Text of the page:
Comedian comes to Campus

By Megan Bennett

Chicago-based comedian Damon Williams performed at the Music Center, 1014 S. Michigan Ave., on Feb. 26, as a part of Columbia’s African Heritage Month celebration.

A writer and actor, Williams has performed in radio, film and television for almost 20 years. He has participated in ComicView, a comedy show that aired on BET until 2008, and was part of the popular Kings of Comedy Tour, opening for Steve Harvey, Cedric the Entertainer, D.L. Hughley and Bernie Mac.

Williams’ set, which he described as situational comedy, discussed gay marriage, the Paula Deen scandal and college struggles such as losing sleep and maintaining relationships.

Kimberly Weatherly, director of Multicultural Affairs and a friend of Williams’, said she hoped his show at Columbia would appeal to students with different artistic interests.

“We try for African Heritage Month to bring in people who speak to our majors,” Weatherly said.  “Of course that’s comedy, TV and radio. Those are the industries he has been a part of.”

Williams, who has performed at Columbia several times, said his stand-up comedy act speaks to a large range of people.

“I have done every type of audience from church, to the Republican National Convention, to the hood,” Williams said.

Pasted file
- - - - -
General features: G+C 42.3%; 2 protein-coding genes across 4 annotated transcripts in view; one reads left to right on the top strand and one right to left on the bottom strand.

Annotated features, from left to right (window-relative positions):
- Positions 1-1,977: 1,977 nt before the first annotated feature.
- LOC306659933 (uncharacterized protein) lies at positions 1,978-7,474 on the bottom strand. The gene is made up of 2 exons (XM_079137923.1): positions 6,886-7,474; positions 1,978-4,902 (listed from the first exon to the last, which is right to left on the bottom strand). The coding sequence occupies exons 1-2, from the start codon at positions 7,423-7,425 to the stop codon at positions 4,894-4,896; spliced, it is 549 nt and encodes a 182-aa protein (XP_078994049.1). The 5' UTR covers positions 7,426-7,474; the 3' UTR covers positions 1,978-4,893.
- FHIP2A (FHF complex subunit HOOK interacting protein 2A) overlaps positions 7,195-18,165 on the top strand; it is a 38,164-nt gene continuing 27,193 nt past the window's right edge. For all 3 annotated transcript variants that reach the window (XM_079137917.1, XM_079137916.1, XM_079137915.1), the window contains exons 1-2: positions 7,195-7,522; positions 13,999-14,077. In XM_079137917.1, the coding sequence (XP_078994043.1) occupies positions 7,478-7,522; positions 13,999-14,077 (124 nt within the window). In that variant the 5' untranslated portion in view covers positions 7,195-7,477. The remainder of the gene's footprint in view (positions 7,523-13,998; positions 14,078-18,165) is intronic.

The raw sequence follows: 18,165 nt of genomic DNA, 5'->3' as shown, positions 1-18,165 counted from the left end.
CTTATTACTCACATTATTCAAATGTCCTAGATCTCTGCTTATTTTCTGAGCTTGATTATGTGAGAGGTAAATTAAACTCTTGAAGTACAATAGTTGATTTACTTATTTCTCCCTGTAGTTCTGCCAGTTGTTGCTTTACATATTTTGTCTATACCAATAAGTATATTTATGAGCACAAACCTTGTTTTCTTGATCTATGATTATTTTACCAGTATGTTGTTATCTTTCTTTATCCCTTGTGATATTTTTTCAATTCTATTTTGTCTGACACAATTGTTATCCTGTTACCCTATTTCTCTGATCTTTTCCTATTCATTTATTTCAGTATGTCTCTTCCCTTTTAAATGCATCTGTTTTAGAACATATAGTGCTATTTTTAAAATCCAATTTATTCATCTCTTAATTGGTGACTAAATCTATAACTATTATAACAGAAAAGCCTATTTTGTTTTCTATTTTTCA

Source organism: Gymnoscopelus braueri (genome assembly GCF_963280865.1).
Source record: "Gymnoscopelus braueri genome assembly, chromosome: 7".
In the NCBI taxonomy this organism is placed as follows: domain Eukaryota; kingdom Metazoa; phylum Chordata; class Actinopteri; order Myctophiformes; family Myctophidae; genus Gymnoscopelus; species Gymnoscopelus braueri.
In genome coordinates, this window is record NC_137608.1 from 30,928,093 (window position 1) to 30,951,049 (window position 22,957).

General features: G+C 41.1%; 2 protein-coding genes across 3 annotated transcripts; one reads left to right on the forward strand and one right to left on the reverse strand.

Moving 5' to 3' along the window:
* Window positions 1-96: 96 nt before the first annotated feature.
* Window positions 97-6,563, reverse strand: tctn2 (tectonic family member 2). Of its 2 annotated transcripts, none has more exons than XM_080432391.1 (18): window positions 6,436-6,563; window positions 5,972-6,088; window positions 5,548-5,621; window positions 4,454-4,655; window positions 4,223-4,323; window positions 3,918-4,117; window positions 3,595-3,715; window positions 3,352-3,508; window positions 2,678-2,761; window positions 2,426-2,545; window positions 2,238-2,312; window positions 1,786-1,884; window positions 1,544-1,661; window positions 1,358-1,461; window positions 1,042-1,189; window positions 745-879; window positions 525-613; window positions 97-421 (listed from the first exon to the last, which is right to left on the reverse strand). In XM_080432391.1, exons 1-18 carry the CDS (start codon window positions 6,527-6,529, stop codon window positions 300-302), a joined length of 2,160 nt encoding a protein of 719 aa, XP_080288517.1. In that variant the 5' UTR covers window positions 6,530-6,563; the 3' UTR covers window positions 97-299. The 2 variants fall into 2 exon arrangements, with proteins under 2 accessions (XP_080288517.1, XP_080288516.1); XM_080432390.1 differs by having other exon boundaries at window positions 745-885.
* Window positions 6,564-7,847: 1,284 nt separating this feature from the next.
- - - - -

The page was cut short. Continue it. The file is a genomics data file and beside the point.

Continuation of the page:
Alayna Bell-Price, the president of Columbia’s Black Student Union and a senior fashion business major, said this was the first performance for the African Heritage Celebration.

Weatherly chose Williams, according to Bell-Price, and said she suggested having a comedian perform for the celebration and thinks Williams is a positive influence on students.

 “He’s been around a long time and he’s always super funny,” Bell-Price said. “He’s relatable to college students so that’s why we chose him.

Aaron Branch, a freshman comedy major who has opened for famous comedians such as Carlos Mencia and Dave Coulier, was the opening act for Williams’ show.

Although Branch and Williams had spoken on the phone previously, Branch said the show was the first time they met in person.

“[Williams] seems like a cool person,” Branch said. “I’m just happy to meet him.”

He added that he enjoys the different performance opportunities he finds through the school.

“Columbia is a really good platform for me to get better and stay focused and learn whatever I can,” Branch said. “Opportunities like this are always awesome because I can take away something.”

Williams spoke with the crowd and joked about where students were from. He said he enjoyed the size of the group because it made the performance more intimate and interactive.

Weatherly said she hoped students would be better informed about what it means to work in the entertainment industry after Williams’ performance.

Williams said he agreed to hold a discussion after the show because he hoped to inspire students to pursue their dreams.

 “If something I say can inspire someone to go ahead and take that leap of faith—because that’s what it is when you’re an artist—and find their passion, I think I’d be proud that I had some part in that,” Williams said.

Williams said his main piece of advice to Columbia students is to stay passionate and persistent.

“It’s not going to happen overnight,” he said, “It can, but perfect your craft, be diligent and just enjoy what you’re doing. Enjoy the journey.”